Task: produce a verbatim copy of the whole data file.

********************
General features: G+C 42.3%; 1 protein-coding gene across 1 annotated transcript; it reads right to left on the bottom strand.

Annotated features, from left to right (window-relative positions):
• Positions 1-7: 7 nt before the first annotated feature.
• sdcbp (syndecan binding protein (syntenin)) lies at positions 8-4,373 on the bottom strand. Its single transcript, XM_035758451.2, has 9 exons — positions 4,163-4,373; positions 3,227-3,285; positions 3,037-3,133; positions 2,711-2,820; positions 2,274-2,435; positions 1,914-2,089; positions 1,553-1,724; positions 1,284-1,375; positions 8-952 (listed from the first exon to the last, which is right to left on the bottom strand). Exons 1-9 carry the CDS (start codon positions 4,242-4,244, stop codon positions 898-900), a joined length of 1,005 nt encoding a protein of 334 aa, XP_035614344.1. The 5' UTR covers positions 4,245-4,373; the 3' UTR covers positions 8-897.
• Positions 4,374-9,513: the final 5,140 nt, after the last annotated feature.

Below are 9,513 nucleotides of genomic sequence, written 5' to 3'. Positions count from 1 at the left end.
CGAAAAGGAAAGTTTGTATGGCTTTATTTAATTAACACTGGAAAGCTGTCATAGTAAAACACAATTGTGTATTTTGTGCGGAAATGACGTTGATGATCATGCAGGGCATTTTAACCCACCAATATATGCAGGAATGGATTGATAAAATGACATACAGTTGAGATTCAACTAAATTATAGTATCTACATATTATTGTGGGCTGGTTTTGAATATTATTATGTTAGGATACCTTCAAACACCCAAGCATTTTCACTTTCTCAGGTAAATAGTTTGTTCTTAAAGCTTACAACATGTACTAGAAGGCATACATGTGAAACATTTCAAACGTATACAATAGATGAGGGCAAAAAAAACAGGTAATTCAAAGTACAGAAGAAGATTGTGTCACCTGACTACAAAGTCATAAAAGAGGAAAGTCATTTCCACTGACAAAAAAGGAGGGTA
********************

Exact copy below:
General features: G+C 42.3%; 1 protein-coding gene across 1 annotated transcript; it reads right to left on the bottom strand.

Annotated features, from left to right (window-relative positions):
• Positions 1-7: 7 nt before the first annotated feature.
• sdcbp (syndecan binding protein (syntenin)) lies at positions 8-4,373 on the bottom strand. Its single transcript, XM_035758451.2, has 9 exons — positions 4,163-4,373; positions 3,227-3,285; positions 3,037-3,133; positions 2,711-2,820; positions 2,274-2,435; positions 1,914-2,089; positions 1,553-1,724; positions 1,284-1,375; positions 8-952 (listed from the first exon to the last, which is right to left on the bottom strand). Exons 1-9 carry the CDS (start codon positions 4,242-4,244, stop codon positions 898-900), a joined length of 1,005 nt encoding a protein of 334 aa, XP_035614344.1. The 5' UTR covers positions 4,245-4,373; the 3' UTR covers positions 8-897.
• Positions 4,374-9,513: the final 5,140 nt, after the last annotated feature.

Below are 9,513 nucleotides of genomic sequence, written 5' to 3'. Positions count from 1 at the left end.
CGAAAAGGAAAGTTTGTATGGCTTTATTTAATTAACACTGGAAAGCTGTCATAGTAAAACACAATTGTGTATTTTGTGCGGAAATGACGTTGATGATCATGCAGGGCATTTTAACCCACCAATATATGCAGGAATGGATTGATAAAATGACATACAGTTGAGATTCAACTAAATTATAGTATCTACATATTATTGTGGGCTGGTTTTGAATATTATTATGTTAGGATACCTTCAAACACCCAAGCATTTTCACTTTCTCAGGTAAATAGTTTGTTCTTAAAGCTTACAACATGTACTAGAAGGCATACATGTGAAACATTTCAAACGTATACAATAGATGAGGGCAAAAAAAACAGGTAATTCAAAGTACAGAAGAAGATTGTGTCACCTGACTACAAAGTCATAAAAGAGGAAAGTCATTTCCACTGACAAAAAAGGAGGGTA